By Carlos Camacho
CARACAS - Opposition members went Tuesday before Venezuela's electoral board, the CNE, for the fourth time, to ask that a recall referendum process against President Nicolas Maduro be initiated.
Jesús Torrealba, head of the Opposition's united political party MUD, along with several deputies delivered the document to the CNE. The opposition points out that the new document, according to the CNE new instructions, is the proper requirement to request the form that will allow the collection of signatures to activate the process towards the recall referendum.
“The heads of the CNE have created a series of absurd obstacles so that the people can’t express themselves through their vote. They asked us to collect signatures, in order to collect signatures, so that we can collect signatures. And here we’ve brought them, here they are. They’ve been delivered, so the excuses are over," said Torrealba.
“The recall process has started. The opposition has forced the CNE to engage them. Even if they are dragging their feet,” political analyst Luis Salamanca told LAHT. “Obstacles? Sure, there will be obstacles like in those Indiana Jones movies where Harrison Ford is trying to leave the Temple of Doom. But the CNE and the opposition are already talking, and that is the main point."
A little clash was to be expected, said opposition lawmaker Tomas Guanipa.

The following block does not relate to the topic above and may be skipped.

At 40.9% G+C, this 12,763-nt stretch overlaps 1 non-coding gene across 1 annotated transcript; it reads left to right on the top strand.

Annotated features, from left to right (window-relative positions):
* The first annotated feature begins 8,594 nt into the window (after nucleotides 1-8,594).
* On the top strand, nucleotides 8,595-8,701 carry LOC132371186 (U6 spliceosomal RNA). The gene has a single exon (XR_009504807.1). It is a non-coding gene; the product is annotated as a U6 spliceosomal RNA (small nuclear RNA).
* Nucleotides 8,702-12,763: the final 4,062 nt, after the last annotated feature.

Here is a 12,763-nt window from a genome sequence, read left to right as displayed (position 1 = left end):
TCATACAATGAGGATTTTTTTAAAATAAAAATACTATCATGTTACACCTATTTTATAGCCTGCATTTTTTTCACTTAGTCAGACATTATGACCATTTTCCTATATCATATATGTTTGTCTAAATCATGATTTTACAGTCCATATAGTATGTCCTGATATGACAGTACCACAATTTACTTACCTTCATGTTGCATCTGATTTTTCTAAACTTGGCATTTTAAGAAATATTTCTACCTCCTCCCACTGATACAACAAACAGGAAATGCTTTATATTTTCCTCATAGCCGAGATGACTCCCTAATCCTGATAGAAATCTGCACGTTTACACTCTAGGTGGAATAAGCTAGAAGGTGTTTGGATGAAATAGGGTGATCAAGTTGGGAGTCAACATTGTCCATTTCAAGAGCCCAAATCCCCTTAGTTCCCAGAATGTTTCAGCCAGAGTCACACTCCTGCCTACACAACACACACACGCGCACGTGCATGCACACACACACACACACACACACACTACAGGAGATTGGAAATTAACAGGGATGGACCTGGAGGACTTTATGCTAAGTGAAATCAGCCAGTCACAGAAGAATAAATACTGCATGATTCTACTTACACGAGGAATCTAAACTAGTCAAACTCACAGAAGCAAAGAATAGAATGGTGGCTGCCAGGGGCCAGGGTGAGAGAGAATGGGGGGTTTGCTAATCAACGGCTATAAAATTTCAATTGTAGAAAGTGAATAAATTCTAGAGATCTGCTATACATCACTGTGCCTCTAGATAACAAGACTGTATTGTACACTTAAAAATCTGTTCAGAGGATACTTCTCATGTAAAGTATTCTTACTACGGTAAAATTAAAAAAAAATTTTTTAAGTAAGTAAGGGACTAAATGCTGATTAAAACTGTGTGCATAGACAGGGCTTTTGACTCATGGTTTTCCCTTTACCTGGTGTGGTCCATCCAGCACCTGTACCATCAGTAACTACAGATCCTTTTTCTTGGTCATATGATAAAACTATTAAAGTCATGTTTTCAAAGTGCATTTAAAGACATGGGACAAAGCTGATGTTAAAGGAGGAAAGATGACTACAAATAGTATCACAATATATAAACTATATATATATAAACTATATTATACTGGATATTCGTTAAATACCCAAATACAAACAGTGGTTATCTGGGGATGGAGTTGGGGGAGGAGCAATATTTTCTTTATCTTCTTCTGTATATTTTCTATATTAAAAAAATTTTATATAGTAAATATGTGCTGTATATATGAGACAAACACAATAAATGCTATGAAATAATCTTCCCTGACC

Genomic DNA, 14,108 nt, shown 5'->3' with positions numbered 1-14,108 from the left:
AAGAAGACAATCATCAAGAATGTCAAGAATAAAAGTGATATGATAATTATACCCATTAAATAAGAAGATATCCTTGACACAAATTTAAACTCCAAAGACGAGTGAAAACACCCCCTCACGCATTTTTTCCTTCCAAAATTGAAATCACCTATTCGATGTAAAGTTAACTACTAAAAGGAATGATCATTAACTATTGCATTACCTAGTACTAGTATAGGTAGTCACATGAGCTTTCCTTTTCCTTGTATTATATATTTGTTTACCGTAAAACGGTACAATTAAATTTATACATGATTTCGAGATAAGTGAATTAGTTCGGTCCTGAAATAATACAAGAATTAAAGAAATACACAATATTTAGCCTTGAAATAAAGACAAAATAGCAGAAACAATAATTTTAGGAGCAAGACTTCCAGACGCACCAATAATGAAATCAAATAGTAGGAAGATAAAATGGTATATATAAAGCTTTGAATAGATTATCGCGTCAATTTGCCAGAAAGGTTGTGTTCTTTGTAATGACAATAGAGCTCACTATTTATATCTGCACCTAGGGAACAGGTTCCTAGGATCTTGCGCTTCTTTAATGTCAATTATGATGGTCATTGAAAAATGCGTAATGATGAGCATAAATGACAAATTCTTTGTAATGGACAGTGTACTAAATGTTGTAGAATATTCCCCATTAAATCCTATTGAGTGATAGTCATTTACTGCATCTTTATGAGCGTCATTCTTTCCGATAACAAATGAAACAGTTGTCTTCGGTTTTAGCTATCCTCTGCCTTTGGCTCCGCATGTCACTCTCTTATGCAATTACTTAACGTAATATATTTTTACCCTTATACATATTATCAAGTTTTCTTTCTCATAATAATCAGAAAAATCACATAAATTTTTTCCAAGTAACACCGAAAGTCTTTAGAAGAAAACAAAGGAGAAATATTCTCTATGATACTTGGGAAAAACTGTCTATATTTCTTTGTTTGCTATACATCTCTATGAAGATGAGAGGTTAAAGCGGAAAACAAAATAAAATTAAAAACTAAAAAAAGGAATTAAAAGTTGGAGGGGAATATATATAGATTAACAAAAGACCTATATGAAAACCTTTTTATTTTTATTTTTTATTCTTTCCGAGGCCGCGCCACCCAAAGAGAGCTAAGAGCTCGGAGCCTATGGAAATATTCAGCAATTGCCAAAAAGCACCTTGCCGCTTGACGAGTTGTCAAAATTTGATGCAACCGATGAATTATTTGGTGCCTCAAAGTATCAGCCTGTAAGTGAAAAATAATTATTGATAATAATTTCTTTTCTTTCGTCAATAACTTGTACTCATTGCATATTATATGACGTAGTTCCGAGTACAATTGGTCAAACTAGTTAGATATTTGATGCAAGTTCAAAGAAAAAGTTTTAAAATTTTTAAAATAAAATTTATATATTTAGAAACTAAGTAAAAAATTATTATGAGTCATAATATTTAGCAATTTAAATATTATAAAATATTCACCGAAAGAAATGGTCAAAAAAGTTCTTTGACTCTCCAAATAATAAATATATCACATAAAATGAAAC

"A small group of Maduristas tried to stop us” but the letter petitioning the CNE for the recall was delivered, for the fourth time, with the Opposition pointing out that all of the prerequisites the CNE asked for -- which some on the opposition say are illegal -- are included.
“Yes, the Maduro regime and the Supreme Court and the CNE they are all ganging up, trying to slow this down. But come on! It was to be expected!” Salamanca said.
Julio Borges, opposition lawmaker, tweeted that Venezuela “expects an answer by Thursday” on whether the recall can begin and when, after the expected CNE meeting.
The main danger will come, analysts have said, during the three day period to collect some 4 million signatures in order to activate the recall.
“That lapse, it has to be observed very carefully by the opposition. And I am sure the government will try something,” said Salamanca.
The Opposition needs at least four million signatures according to the Venezuelan constitution, which says 20% of the total of registered voters (some 19 million Venezuelans, according to the CNE) need to sign a petition before a presidential recall is activated.
However, there is hope for the opposition: soaring violent crime and scarcity of everything from food to running water and electricity have made it virtually impossible for Maduro to win any popular vote held this year, according to analyst Luis Vicente Leon.
In the 2015 legislative elections, the CNE allowed a pro-government party to place a ballot next to that of the opposition that mimicked its colors and name. Still, the opposition carried the National Assembly with a 2 million vote advantage and attained the first super majority in the history of Venezuela.
It is now becoming common to see the opposition -- no longer confined to its more richer areas in east Caracas haunts -- hold a show of force deep into what ubiquitous graffiti term “territorio chavista”, a territory supposedly held by supporters of the late Hugo Chavez and his protégé Maduro.
The CNE is located in downtown Caracas, a high crime area where the presence of “colectivos”, pro-Maduro biker gangs, is strong.
The recall fight is not only fought on the streets: the official Twitter account of the National Assembly began distributing an electronic format to register in favor of the recall on Tuesday morning. The account has only 225,000 followers but the opposition obtained almost 8 million votes on December 6th.